Just in time to celebrate March as National Nutrition Month, the U.S. Department of Agriculture has released a new set of dietary guidelines.
If the phrase “new dietary guidelines” makes your head spin, don’t worry—you may find these guidelines are actually easier to follow than past recommendations. Here are a few things you need to know.
While all of those recommendations sound good in theory, how can you go about implementing them in your daily eating habits? We have a few ideas.
Eating your veggies isn’t nearly as enticing if you’re fixing the same steamed broccoli every day. Instead, embrace the wide variety of nutritious vegetables out there and keep your taste buds guessing.
By making sure the breads, rice, pastas and cereals you eat are whole grain, you’re automatically increasing your fiber intake and eating more nutritionally dense food. Whole grains also tend to keep you fuller longer, so overeating is less likely.
Filling your plate with fruits, vegetables and legumes is a great way to meet your nutrition quota. You’ll also find that you can eat a larger volume of these nutrient-rich foods, which can leave you feeling more satisfied from your meals.
While the new dietary guidelines do recommend a limited protein intake and a more plant-based diet, meat is still considered a healthy addition to a daily diet. However, choosing lean meats (like chicken, fish and low-fat beef or pork) prepared through healthy methods (like baking or roasting) is the most nutritious choice.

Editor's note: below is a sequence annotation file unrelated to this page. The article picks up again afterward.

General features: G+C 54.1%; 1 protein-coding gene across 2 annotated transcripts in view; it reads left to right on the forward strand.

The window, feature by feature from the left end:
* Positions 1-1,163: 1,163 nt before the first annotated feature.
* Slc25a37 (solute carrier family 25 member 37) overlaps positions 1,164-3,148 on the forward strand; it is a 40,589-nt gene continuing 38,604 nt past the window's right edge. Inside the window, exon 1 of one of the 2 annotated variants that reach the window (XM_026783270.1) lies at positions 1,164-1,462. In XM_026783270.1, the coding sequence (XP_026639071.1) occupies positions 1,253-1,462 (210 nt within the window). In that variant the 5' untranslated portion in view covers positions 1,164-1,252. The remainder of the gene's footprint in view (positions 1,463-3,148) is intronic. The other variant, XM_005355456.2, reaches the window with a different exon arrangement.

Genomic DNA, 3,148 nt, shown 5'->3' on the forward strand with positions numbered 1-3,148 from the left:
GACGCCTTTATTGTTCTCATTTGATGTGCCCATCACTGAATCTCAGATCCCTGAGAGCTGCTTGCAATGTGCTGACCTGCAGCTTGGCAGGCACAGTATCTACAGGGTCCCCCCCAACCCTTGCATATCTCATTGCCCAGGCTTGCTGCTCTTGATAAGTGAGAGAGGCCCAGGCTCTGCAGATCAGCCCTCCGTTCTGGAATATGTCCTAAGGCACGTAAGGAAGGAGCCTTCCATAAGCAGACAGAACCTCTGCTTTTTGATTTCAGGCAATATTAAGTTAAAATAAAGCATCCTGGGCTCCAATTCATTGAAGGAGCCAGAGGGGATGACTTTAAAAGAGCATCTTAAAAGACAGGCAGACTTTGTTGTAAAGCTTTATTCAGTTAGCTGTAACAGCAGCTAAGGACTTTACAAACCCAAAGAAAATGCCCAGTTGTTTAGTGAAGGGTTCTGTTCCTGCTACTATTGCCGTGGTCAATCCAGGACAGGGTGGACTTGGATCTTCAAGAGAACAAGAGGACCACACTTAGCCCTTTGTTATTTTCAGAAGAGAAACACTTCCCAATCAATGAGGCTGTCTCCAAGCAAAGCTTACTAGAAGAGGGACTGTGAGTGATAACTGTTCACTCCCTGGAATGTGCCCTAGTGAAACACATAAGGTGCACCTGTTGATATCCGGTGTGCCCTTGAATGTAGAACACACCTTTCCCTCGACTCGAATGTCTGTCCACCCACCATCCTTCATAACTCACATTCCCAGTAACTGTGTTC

Naturally occurring oils in nuts, seeds, olives and avocados are one of the best ways to add healthy fats to your diet—especially compared with solid fats like butter or lard.
While dairy can certainly be a healthy addition to a diet, you should limit things like ice cream and cheese and instead focus more on quality low-fat dairy sources, like low-fat milk, yogurt and cottage cheese.
Since added sugar should only be 10 percent of your daily caloric intake, take the time to consider what that actually means as you make your choices. For instance, say you eat 2,000 calories in a day—that means you can allocate 200 calories to sugar, which only works out to be about 50 grams. If you drink one 8-ounce soda, you’ll already be more than halfway over your limit.
Eating nutritionally doesn’t have to be difficult. With these easy tips and simple swaps, you can create a healthy eating pattern that not only meeting recommended dietary guidelines, but also make your body feel great.